Exploring videos’ coding in shorter episodes?

Welcome Forums Forums Getting Help with Nvivo – Scroll to end to post a question Exploring videos’ coding in shorter episodes?

  • This topic is empty.
Viewing 4 posts - 1 through 4 (of 4 total)
  • Author
  • #2579



    I am still working on coding my videos showing small group interaction. The videos are 10-40 minutes in length. At the moment, I am able to investigate the changes in interaction structure during sequential sessions in separate videos, but I would like to see the changes in shorter intervals, eg. 5 minute episodes. Is it possible to make queries for shorter parts of the videos or do I have to make new, shorter clips and code them once again?


    Hoping to get some advice,




    Hi Palunen,


    I'm really not understanding the question here I'm afraid! What kind of queries are you trying to run? Is it that you just want to break up the source video into smaller clips? If so, this is eminently doable whilst retaining your original coding of the bigger video clip. Can you send mea more detailed description of the processes you are engaged in and I'm sure I will be able to give you simple enough instructions to achieve your desired outcomes. Sorry I cannot give you more information than this just now but I am very unclear from your posting as to exactly what the problem is 🙁


    Kind regards,


    Hi Ben,


    Thank you for your early reply.


    Let's take an example: I have coded a 30 minute video for speakers, as well as for a predefined classification. I can see the references and coverage for the whole 30 min video. What I would like to see now is the references and coverage for every 5 minute episode, so I could see how the video recorded group interaction changes/develops during the video…  It is possible to visualize the coding stripes according to both coding methods (speakers, classification coding) but the number of references per every 5 minutes would be appreciated…


    There is also another question: is there any possibilities to see the successions of references, e.g. who speaks more often after a certain person or what kind of category comes after a particular category most often…



    Best regards,






    The answer to both questions is yes and depending how your video has been set up after import, you could even automate the process. Let’s deal with your first question initially. If you insert a customizable column into your video (You can see an example of this in the pre-loaded NVivo tutorial project that comes with the software. If you look in interviews/Ken or interviews/Betty and Paul) where the column was called “speakers” and the name was then inserted as each participant speaks. In the tutorial, the video has been transcribed verbatim in NVivo but you could do this just as easily without the transcription by simply looking at the video and inserting the speakers as the talk. If you right click on Ken and select the autocode option you can, in one click, create a node for each speaker and each speaker’s content will be automatically coded there. Then you can see references and coverage just for that speaker. The same process can also be applied to themes as opposed to speakers.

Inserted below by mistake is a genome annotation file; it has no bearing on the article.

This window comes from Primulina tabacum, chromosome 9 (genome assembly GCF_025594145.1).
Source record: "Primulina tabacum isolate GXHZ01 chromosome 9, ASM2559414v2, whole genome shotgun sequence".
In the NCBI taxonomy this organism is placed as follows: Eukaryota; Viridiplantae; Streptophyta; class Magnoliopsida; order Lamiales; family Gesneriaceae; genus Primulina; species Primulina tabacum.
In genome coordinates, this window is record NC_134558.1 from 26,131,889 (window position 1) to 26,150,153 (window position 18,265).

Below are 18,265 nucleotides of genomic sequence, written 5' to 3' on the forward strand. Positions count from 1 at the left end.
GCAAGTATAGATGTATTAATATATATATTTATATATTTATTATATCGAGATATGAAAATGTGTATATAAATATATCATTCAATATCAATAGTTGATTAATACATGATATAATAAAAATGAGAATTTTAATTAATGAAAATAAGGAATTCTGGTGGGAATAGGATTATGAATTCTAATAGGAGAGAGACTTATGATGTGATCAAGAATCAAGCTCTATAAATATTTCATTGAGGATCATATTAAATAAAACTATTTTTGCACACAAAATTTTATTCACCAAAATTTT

To insert a customizable column:

    1.       Go to file/info/project properties

    2.       Click on the audio/video tab

    3.       Select he video sub-tab

    4.       Select the ‘new’ button

    5.       Name your column (speaker for example)

    Your column is now created and will appear in your video when opened.

    To insert the names in the relevant places:

    1.       Open the video and click on the ‘click to edit’ button

    2.       Click on the transcribe button in the media toolbar










    3.       Press play – the video will play and insert the opening time line automatically

    4.       When the speaker changes – press stop (not pause)

    5.       The finishing time line will be automatically inserted

    6.       Enter the speaker identifier in the customizable column

    7.       Press play and a new row will be created and the next time line entered automatically

    8.       Repeat this process for each speaker

    9.       When all speakers have been tagged – use the auto coder as outlined in the opening paragraph to create the codes for each speaker.

    If you don’t want to use the customizable columns and auto coder, you could simply manually code the speakers to their respective codes and you will achieve the same end result.


    To answer your second question, you can filter the coding stripes to see whatever codes you want to see. You don’t mention in your posting if you have set up case nodes and linked your background information (demographics for example) to them? If you have then follow these steps:

    1.       Go to view/coding stripes/selected items

    2.       Browse for your case nodes and select all

    3.       Your speakers will be shown as coding stripes

    Equally, you can filter to see specific themes or codes (thematic nodes) using the same steps

    If you have not set up case nodes, you might want to give this serious consideration as you are ruling out an entire layer of possible analysis without them. With one-to-one interviews, this process is simple and takes seconds. With focus groups or source files with multiple participants, follow the earlier steps to create case nodes and then link them to your classifications. See the following tutorial for doing this:


    I hope this helps to address your problem but if I have been unclear or you have further questions, do come back to me and I will follow up.

    Kind regards,

Viewing 4 posts - 1 through 4 (of 4 total)
  • You must be logged in to reply to this topic.